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Kiser v. Swvrja

United States District Court, W.D. Virginia, Roanoke Division

September 15, 2016

RICKY KISER, Plaintiff,
v.
SWVRJA, Defendant.

          MEMORANDUM OPINION

          Hon. Jackson L. Kiser Senior United States District Judge

         Ricky Kiser, a Virginia inmate proceeding pro se, filed a civil rights action, naming the Southwest Virginia Regional Jail Authority ("SWVRJA") as the sole defendant. Plaintiff complains that jail policy prevents medical testing and treatment of his Hepatitis C ("HCV") infection and does not allow him to be a trusty because he takes seizure medications. The SWVRJA filed a motion to dismiss, and Plaintiff responded with a motion to amend the complaint. After reviewing the record, I grant the motion to amend pursuant to Rule 15 and deny the SWVRJA's motion to dismiss because, liberally construed, Plaintiffs allegations state plausible claims for relief. See, e.g., Haines v. Kerner, 404 U.S. 519, 520-21 (1972).

         "[A] municipality cannot be held liable under § 1983 on a respondeat superior theory." Monell v. Dep't of Soc. Servs., 436 U.S. 658, 691 (1978). Thus, the SWVRJA cannot be held vicariously liable under § 1983 for the acts of its employees. However, "[l]ocal governing bodies ... can be sued directly ... for monetary, declaratory, or injunctive relief where ... the action that is alleged to be unconstitutional implements or executes a policy statement, ordinance, regulation, or decision officially adopted and promulgated by that body's officers." Id. at 690. To prove that a governmental entity, such as a local jail authority, is liable for constitutional violations committed by its employees, a plaintiff must show that the entity's policy was the moving force of the constitutional violation. See, e.g.. Polk Cnty. v. Dodson, 454 U.S. 312, 326 (1981). To survive a motion to dismiss, a plaintiff must plausibly allege (1) the existence of an official policy or custom, (2) that is fairly attributable to the municipal entity, and (3) proximately caused the underlying constitutional violation. See, e.g., Jordan ex rel. Jordan v. Jackson, 15 F.3d 333, 338 (4th Cir. 1994). Municipal policy can be found in written ordinances and regulations, affirmative decisions of policymaking officials, or omissions by policymaking officials that manifest deliberate indifference to the rights of citizens. Carter v. Morris, 164 F.3d 215, 218 (4th Cir. 1999).

         First, Plaintiff alleges generally in the amended complaint, "I was denied trust[y] status for having a seizure disorder. They stated[, ] 'Due to medical concerns for plaintiffs safety.'" Plaintiff included grievance responses from SWVRJA staff denying Plaintiffs request for consideration of being a trusty. Plaintiff referred to the Americans with Disabilities Act, 42 U.S.C. § 12131, et seq. ("ADA") in his grievance. Nonetheless, staff denied his request, stating, "You were denied for seizures, " and, "You were denied for medical concerns for your safety...."

         Title II of the ADA provides that "no qualified individual with a disability shall, by reason of such disability, be excluded from participation in or be denied the benefits of the services, programs, or activities of a public entity, or be subjected to discrimination by any such entity." 42 U.S.C. § 12132. A "qualified individual with a disability" is defined as "an individual, with a disability who, with or without reasonable modifications to rules, policies, or practices ... or the provision of auxiliary aids and services, meets the essential eligibility requirements for the receipt of services or the participation in programs or activities provided by a public entity." Id. at § 12131(2). Title II of the ADA does apply to state prisons and their inmates. See, e.g., Pa. Dep't of Corr. v. Yeskey, 524 U.S. 206, 210 (1988).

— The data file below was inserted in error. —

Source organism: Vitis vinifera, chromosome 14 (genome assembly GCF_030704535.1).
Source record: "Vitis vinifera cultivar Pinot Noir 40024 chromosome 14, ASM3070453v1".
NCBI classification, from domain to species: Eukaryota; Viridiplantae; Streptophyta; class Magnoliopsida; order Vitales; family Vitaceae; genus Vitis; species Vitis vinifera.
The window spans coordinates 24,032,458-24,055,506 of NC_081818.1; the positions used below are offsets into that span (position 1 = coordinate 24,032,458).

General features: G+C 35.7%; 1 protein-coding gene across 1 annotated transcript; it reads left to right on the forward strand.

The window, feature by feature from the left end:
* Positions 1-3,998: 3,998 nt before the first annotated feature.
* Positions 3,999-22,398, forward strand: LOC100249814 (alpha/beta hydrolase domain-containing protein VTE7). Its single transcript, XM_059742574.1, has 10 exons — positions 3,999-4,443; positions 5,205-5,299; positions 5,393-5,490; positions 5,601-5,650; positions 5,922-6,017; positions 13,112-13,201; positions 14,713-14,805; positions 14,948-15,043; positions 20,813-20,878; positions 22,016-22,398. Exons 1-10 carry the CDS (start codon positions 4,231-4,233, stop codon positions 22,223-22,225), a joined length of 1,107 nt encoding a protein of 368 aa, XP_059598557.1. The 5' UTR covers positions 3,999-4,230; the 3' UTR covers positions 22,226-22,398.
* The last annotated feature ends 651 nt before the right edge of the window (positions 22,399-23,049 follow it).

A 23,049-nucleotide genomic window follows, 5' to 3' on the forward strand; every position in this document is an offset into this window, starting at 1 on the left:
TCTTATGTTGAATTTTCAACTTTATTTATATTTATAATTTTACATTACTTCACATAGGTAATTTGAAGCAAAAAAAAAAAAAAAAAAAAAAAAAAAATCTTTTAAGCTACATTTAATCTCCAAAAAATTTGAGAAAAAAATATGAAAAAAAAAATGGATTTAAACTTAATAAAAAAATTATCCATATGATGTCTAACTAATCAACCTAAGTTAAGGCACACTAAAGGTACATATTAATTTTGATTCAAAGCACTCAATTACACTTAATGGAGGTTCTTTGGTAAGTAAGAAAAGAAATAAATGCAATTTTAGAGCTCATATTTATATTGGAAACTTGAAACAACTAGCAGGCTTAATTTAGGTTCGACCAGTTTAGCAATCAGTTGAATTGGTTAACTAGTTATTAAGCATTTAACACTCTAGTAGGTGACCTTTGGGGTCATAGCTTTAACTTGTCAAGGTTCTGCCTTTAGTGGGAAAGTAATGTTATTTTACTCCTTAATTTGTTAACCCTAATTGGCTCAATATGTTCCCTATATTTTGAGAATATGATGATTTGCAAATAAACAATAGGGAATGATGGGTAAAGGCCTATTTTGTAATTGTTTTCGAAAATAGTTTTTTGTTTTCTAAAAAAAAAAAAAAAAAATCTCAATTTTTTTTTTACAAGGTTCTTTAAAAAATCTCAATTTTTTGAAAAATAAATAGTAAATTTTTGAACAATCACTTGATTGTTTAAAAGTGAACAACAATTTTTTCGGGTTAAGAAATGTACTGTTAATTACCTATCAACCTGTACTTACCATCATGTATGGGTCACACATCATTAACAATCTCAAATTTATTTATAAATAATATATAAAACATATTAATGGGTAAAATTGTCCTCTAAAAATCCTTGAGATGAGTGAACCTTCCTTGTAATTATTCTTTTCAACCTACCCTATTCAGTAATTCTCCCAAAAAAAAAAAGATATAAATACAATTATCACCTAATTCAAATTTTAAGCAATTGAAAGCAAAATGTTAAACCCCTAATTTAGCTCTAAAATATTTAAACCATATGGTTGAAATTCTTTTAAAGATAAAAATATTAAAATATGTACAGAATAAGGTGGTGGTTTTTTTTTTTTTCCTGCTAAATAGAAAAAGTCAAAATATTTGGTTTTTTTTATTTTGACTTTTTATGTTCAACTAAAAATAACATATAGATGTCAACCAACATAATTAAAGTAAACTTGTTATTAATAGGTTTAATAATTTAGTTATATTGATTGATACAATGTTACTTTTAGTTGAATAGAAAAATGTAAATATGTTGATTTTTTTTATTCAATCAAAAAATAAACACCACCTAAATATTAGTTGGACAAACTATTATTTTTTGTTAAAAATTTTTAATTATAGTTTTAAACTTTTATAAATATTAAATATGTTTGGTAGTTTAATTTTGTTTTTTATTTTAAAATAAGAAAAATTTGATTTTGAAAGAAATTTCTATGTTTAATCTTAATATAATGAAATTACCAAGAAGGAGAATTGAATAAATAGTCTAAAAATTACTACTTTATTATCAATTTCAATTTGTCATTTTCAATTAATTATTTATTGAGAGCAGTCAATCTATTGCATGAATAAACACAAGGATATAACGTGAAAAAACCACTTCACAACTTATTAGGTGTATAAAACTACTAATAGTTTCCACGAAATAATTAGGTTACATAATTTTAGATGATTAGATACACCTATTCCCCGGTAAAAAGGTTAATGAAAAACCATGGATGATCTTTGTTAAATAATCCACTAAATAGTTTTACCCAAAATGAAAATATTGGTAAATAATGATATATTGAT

To state a claim under Title II of the ADA, Smith must show (1) that he is a qualified individual with a disability; (2) that he was denied participation in, or denied benefits of the services, programs or activities of the SWVRJA, or was otherwise discriminated against; and (3) the denial or discrimination was because of his disability. 42 U.S.C. § 12132. Here, Plaintiff explains that he suffers from seizures that are fully controlled by medication and that he was denied the chance to be a trusty because of his treated medical condition. Accordingly, the motion to dismiss must be denied for this claim.

         Second, Plaintiff alleges that his HCV infections "can't be checked or treated due to SWVRJA Policymaking [and] [I] can't get help for it." Plaintiff informed jail staff how his private physician believed his HCV levels "had reached a dangerous level" and alleges that jail policy does not allow HCV testing despite his requests. Liberally construing the allegations, Plaintiff has alleged that the SWVRJA has a policy of refusing to monitor or treat his HCV, which is a serious medical need. See, e.g., Iko v. Shreve, 535 F.3d 225, 241 (4th Cir. 2008). A policy to refuse testing or treatment for "dangerous" levels of HCV could expose Plaintiff to a substantial risk of serious harm. Consequently, the complaint plausibly suggests an Eighth Amendment claim of deliberate indifference to a serious medical need. See, e.g., Estelle v. Gamble, 429 U.S. 97, 104 (1976).

         For the foregoing reasons, I grant Plaintiffs motion to amend and deny the motion to dismiss. Pursuant to Standing Order 2013-6, the SWVRJA shall file a ...


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